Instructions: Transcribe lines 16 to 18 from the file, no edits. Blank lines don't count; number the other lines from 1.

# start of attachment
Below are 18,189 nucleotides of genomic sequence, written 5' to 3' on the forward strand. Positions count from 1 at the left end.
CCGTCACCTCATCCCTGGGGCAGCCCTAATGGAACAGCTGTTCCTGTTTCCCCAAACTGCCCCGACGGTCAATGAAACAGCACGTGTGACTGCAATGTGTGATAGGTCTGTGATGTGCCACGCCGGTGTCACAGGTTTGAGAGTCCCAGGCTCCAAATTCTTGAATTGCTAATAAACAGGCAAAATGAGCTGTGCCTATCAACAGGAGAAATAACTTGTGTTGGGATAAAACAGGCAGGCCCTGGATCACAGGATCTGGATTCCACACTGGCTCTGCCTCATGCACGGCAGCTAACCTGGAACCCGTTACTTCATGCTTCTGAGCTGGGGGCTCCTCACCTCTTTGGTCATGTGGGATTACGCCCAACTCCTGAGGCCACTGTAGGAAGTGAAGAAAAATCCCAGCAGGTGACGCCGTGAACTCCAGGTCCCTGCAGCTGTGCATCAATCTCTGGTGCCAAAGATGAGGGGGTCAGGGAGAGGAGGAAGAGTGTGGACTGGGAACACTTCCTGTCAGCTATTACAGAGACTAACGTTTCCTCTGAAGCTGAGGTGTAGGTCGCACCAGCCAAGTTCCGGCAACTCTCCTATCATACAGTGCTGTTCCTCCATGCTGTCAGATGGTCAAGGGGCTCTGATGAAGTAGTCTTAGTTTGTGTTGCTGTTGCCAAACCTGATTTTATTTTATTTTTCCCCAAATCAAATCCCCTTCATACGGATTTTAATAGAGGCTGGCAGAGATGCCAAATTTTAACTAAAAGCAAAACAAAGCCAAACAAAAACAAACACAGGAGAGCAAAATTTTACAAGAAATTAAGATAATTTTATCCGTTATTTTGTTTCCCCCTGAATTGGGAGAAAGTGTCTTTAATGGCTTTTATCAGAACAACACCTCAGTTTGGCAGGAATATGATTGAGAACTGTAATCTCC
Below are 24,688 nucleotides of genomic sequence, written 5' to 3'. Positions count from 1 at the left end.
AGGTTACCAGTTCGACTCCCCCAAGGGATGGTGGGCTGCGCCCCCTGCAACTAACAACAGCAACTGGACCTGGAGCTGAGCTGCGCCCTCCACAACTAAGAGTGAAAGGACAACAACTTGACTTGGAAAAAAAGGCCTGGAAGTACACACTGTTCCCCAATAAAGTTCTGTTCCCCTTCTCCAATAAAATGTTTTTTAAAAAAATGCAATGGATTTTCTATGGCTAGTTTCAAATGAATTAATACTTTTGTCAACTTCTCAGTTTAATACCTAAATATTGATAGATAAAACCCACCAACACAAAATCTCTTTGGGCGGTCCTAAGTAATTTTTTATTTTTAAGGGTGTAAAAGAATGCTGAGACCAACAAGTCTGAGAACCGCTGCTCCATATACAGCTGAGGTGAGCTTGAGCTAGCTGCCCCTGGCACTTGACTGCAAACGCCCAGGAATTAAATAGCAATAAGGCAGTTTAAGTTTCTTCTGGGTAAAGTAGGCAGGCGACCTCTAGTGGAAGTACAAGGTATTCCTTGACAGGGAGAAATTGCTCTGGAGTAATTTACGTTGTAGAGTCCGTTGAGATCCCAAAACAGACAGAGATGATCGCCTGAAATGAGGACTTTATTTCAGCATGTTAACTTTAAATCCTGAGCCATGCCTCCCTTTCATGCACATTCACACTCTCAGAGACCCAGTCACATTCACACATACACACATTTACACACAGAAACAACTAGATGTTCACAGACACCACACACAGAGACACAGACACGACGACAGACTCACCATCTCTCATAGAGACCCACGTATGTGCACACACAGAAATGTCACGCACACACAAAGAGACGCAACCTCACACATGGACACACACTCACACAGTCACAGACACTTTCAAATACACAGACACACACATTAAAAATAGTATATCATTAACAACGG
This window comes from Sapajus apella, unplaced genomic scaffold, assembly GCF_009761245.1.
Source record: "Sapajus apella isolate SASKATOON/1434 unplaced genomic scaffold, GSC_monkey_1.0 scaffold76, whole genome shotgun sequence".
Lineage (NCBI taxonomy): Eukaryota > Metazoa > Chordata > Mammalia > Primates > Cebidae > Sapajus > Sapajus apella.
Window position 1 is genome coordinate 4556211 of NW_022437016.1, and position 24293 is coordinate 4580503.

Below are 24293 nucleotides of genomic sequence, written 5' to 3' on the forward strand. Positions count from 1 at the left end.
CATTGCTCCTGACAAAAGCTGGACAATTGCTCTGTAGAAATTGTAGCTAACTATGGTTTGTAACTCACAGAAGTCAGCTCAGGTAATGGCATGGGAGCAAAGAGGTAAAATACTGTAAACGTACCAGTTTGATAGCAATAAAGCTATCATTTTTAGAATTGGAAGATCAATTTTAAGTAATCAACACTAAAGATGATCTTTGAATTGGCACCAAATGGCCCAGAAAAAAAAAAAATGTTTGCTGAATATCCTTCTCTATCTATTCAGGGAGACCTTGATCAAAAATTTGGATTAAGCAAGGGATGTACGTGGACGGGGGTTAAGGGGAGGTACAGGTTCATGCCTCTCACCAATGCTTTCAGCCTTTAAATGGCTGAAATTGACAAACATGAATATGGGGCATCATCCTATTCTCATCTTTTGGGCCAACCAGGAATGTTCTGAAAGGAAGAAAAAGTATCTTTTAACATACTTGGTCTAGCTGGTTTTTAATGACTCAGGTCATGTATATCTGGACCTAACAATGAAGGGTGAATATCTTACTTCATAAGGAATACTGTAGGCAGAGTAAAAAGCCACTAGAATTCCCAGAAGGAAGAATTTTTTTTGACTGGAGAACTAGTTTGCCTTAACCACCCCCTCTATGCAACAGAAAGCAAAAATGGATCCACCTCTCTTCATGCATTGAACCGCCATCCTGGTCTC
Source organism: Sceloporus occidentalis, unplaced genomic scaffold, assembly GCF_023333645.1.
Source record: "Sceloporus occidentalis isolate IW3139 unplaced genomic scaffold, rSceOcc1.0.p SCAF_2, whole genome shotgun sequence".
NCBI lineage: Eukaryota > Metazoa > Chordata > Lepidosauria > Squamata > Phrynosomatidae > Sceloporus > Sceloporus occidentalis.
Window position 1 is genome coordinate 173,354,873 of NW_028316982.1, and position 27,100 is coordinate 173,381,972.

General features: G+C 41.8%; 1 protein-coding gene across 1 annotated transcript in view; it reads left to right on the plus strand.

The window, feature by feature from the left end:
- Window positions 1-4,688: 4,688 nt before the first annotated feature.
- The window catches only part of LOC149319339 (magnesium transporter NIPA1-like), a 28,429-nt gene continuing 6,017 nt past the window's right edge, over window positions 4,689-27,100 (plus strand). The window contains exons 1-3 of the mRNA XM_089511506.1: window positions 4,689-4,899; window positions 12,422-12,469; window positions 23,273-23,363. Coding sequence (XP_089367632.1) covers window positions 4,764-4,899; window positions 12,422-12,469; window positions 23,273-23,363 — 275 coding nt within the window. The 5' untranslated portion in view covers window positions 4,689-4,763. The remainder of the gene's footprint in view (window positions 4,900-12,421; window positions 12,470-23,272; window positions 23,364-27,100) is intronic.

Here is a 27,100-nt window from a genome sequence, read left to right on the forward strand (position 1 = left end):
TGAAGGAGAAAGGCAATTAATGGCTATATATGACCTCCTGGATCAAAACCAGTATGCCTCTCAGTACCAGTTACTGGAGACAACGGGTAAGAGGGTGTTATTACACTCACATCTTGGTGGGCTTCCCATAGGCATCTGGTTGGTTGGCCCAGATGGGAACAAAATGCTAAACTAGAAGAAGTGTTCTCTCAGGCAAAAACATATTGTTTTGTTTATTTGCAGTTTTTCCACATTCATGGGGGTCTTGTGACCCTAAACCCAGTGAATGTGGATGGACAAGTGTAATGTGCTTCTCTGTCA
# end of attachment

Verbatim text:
The window, feature by feature from the left end:
- Window positions 1-4,688: 4,688 nt before the first annotated feature.
- The window catches only part of LOC149319339 (magnesium transporter NIPA1-like), a 28,429-nt gene continuing 6,017 nt past the window's right edge, over window positions 4,689-27,100 (plus strand). The window contains exons 1-3 of the mRNA XM_089511506.1: window positions 4,689-4,899; window positions 12,422-12,469; window positions 23,273-23,363. Coding sequence (XP_089367632.1) covers window positions 4,764-4,899; window positions 12,422-12,469; window positions 23,273-23,363 — 275 coding nt within the window. The 5' untranslated portion in view covers window positions 4,689-4,763. The remainder of the gene's footprint in view (window positions 4,900-12,421; window positions 12,470-23,272; window positions 23,364-27,100) is intronic.